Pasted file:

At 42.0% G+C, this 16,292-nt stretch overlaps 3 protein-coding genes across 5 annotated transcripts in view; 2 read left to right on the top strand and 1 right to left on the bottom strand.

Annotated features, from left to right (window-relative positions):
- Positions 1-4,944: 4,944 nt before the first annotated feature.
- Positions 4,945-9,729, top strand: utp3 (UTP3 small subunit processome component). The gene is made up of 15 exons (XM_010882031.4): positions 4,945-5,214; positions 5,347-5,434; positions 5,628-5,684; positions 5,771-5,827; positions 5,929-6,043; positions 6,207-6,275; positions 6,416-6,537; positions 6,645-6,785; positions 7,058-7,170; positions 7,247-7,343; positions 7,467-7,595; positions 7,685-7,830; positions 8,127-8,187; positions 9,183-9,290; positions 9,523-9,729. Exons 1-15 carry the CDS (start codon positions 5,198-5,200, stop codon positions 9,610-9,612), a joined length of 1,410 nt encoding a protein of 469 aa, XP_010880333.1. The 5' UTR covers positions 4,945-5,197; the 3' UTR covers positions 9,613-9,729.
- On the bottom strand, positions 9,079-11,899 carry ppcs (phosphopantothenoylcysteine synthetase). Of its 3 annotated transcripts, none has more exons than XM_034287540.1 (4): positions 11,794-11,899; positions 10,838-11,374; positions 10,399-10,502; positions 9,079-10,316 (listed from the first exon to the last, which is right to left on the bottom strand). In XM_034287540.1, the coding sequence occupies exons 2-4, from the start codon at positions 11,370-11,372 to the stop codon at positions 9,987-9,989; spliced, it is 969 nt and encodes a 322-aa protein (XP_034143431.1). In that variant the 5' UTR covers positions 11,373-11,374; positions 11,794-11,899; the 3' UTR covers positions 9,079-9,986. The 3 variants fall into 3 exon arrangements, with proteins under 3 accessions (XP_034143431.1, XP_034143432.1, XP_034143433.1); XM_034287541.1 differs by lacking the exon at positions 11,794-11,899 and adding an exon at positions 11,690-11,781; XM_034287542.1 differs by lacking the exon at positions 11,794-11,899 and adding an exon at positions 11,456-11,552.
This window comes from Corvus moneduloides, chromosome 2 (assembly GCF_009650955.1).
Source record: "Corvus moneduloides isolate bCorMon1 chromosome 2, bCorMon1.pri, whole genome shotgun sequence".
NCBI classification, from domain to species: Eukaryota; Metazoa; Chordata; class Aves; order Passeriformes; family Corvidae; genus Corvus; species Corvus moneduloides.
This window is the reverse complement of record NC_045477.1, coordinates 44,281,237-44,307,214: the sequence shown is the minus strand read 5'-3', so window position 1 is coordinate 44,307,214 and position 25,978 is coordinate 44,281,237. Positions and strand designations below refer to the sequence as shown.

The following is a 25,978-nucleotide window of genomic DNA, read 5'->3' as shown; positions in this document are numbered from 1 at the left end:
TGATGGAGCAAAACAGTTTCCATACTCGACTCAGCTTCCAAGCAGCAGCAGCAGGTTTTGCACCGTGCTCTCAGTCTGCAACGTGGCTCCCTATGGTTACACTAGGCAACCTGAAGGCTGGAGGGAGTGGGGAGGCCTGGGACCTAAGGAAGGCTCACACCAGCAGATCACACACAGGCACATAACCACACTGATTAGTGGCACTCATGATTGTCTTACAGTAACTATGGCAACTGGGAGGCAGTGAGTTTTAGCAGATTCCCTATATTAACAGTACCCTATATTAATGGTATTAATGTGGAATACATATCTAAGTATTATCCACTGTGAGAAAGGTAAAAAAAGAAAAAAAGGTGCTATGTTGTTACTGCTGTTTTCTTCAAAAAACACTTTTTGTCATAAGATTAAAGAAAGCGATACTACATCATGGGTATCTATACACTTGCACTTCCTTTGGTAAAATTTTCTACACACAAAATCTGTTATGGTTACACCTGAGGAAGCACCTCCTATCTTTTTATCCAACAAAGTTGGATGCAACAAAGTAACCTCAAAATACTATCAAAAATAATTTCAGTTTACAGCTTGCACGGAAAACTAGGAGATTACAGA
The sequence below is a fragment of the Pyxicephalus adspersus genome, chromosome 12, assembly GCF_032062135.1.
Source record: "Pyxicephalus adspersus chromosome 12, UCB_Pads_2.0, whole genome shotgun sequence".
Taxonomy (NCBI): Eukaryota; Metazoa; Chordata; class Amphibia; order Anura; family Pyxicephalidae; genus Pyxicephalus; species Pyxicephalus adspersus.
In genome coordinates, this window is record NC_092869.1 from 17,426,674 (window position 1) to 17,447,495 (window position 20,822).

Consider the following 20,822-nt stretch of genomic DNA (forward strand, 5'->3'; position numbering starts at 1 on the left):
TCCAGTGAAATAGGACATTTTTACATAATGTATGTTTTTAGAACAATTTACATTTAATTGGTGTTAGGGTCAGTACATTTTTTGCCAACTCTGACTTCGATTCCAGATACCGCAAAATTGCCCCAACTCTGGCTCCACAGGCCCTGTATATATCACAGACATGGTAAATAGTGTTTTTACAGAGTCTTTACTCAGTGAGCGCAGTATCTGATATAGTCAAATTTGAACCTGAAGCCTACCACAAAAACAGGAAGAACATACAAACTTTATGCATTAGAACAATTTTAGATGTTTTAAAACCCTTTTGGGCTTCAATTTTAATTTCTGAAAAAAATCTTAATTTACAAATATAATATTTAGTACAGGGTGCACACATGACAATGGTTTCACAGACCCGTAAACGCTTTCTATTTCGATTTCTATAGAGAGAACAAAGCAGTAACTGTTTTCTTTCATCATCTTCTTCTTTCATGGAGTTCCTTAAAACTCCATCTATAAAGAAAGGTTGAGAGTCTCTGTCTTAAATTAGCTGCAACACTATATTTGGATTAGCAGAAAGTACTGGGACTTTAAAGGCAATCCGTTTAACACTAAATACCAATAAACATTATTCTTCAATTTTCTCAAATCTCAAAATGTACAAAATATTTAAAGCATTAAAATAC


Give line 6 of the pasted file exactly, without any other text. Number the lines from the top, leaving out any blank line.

This window comes from Corvus moneduloides, chromosome 2 (assembly GCF_009650955.1).